- Guangdong Tushuguan Xuehui Sishi Nian (The Guangdong Library Association: 40 Years)
China's rapid economic development and progress have masked the tortuous developmental road experienced before the introduction of the "opening and reform" policies in the early 1980s. Earlier institution building and reforms at all levels and sectors encountered many false starts or were abandoned; this was especially evident during the Cultural Revolution. Institution rebuilding has thus become a major task in China's march toward modernity.
The history of China's library development since 1949 and the rebuilding of the system since the 1980s constitute a case study of the arduous task of institution building. Edited by Cheng Huanwen, university librarian at Zhongshan University, and associates, The Guangdong Library Association: 40 Years is a microstudy at the provincial level of one such endeavor for the period 1963–2003, with special attention to developments since the 1980s.
The Guangdong Library Association was the first Chinese library association founded after the establishment of the People's Republic of China in 1949. The Association traces its origins to the Guangzhou City Library Staff Association, founded in 1957. The Guangdong Library Association was established in 1963; fifty plus members and over three hundred library employees from the city of Guangdong attended the Association's inaugural meeting. Though numerous national and regional library-related meetings were conducted during the intervening years, it was not until the end of 1977, following the downfall of the infamous "Gang of Four" in 1976, that the Association was renewed. (Between 1978 and 1980 the library associations of China's other provinces and municipalities were similarly revived, culminating in the founding of the national Chinese Library Association in 1979.) In 2002 the membership of the Guangdong Library Association had grown to 1,644, and through the endeavors of the Association a new era of library institution building and activities was initiated.
Organized into fifteen chapters, the volume is a formal record of library development in one Chinese administrative unit, Guangdong Province (adjacent to Hong Kong), seen through the organization, activities, policies, and programs of the leadership of the provincial library association. Eight of the fifteen chapters consist of records (e.g., names of attendees, minutes, reports, and other documentation) of eight councils (1963–2002) of the Guangdong Library Association. Other chapters showcasing the Association include biographical accounts of leaders (chapter 2), a listing of group and individual awards (chapter 11), publications (chapter 12), membership lists (chapter 14), and other assembled data. A rich treasure of data is available for scholars. [End Page 572]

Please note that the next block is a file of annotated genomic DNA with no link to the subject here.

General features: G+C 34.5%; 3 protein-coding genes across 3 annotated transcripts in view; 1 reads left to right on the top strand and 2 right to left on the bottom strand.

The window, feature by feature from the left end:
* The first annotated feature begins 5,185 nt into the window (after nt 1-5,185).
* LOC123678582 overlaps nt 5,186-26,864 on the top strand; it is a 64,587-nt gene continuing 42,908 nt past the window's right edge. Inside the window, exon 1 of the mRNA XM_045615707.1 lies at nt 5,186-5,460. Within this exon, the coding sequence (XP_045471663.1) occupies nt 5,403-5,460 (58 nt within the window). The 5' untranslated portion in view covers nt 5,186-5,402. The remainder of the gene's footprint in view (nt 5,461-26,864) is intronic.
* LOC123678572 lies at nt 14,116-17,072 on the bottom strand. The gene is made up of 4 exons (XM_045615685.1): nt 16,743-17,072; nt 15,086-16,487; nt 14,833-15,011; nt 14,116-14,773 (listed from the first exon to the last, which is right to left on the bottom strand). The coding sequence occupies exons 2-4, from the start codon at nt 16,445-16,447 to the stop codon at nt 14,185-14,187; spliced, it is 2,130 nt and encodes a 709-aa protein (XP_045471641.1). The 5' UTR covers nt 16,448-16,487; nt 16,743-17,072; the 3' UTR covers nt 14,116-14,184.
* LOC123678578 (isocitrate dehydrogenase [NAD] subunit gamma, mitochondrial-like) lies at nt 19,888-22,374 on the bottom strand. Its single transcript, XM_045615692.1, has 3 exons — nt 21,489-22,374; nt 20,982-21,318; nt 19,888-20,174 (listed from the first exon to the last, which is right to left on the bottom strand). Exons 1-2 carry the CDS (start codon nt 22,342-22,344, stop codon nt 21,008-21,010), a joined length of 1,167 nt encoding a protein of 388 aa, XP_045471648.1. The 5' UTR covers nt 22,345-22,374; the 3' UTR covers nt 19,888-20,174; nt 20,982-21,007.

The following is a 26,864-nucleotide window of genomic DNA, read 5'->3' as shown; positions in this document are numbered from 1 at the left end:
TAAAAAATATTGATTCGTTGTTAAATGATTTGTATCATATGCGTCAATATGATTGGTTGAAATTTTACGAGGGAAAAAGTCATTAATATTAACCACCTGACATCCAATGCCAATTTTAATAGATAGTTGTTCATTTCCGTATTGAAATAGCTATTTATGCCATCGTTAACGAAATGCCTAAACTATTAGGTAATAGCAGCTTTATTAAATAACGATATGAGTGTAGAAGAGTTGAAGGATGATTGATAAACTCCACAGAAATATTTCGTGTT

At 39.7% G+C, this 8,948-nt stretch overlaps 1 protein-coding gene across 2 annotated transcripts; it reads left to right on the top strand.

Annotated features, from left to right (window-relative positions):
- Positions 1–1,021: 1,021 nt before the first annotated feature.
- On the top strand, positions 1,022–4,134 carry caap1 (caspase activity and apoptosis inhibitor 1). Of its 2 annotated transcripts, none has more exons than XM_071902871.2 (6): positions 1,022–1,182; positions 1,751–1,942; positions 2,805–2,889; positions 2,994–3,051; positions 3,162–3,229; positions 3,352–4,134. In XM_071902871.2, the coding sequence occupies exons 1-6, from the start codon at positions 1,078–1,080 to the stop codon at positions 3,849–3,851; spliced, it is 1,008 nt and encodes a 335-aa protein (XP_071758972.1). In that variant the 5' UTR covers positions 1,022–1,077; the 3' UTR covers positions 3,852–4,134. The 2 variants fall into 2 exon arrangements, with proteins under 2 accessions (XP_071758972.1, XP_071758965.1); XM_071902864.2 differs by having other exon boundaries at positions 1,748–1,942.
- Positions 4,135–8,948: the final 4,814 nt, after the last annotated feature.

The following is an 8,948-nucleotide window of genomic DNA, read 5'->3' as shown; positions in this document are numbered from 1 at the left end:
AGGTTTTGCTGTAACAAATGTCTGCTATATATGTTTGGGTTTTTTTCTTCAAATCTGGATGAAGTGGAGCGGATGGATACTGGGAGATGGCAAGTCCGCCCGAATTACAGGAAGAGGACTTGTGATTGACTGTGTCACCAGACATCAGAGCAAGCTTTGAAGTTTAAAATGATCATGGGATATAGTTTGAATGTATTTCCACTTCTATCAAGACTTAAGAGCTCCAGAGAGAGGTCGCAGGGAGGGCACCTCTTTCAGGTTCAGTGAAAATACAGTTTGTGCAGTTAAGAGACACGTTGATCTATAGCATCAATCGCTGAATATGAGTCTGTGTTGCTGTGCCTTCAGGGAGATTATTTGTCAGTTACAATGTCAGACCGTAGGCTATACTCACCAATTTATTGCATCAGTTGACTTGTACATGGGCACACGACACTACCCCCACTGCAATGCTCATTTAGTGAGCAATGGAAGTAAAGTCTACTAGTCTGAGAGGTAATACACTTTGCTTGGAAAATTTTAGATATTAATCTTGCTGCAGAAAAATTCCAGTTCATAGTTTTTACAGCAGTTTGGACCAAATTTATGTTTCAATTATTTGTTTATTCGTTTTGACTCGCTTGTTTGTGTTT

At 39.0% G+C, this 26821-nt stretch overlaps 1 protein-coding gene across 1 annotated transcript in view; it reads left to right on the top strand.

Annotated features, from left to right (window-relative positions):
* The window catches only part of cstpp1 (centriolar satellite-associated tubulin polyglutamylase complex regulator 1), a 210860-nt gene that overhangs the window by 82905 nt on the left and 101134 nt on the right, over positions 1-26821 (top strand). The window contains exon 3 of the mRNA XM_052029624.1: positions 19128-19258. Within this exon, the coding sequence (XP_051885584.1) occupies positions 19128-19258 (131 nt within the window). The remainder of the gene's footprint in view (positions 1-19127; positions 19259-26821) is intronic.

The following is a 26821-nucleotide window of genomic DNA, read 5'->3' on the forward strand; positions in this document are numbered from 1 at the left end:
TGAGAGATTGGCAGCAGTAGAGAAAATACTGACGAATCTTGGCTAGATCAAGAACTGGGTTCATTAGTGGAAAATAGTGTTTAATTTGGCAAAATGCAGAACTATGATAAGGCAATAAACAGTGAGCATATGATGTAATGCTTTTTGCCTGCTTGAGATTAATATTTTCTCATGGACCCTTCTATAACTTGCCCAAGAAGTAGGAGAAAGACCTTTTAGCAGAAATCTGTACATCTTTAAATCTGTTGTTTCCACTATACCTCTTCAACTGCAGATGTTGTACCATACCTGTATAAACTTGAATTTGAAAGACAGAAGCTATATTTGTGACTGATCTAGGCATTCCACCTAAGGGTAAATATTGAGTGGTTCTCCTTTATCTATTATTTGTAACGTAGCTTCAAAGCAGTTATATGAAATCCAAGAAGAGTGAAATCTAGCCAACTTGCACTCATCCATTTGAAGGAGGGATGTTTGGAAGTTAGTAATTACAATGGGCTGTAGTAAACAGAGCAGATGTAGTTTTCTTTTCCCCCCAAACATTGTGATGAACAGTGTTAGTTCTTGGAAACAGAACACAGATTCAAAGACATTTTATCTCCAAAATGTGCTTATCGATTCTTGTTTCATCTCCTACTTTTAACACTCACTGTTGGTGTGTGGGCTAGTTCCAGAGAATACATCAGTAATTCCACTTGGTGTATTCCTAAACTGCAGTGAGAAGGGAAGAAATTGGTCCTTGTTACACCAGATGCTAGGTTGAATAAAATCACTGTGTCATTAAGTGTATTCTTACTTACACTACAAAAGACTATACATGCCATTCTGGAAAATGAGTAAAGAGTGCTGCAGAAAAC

As with similar volumes of compiled data, we are indebted to the editorial team for their dedication but are left wanting a critical analytical study, based in part upon the rich available documentation, that would provide greater insight into core basic issues of institution building in China during the past forty years. Such a study would illuminate the trials and tribulations of the Guangdong Library Association, such as the degree of centralization versus central-regional differences, the debate over foreign models of institution building, the discussion of "information science," and the extent and role of overseas Chinese financial and other contributions and international linkages (e.g., IFLA) in institution building in post–"open and reform" China. In sum, the aim of the work is to demonstrate the success of Guangdong Library Association's historical role in China's library development.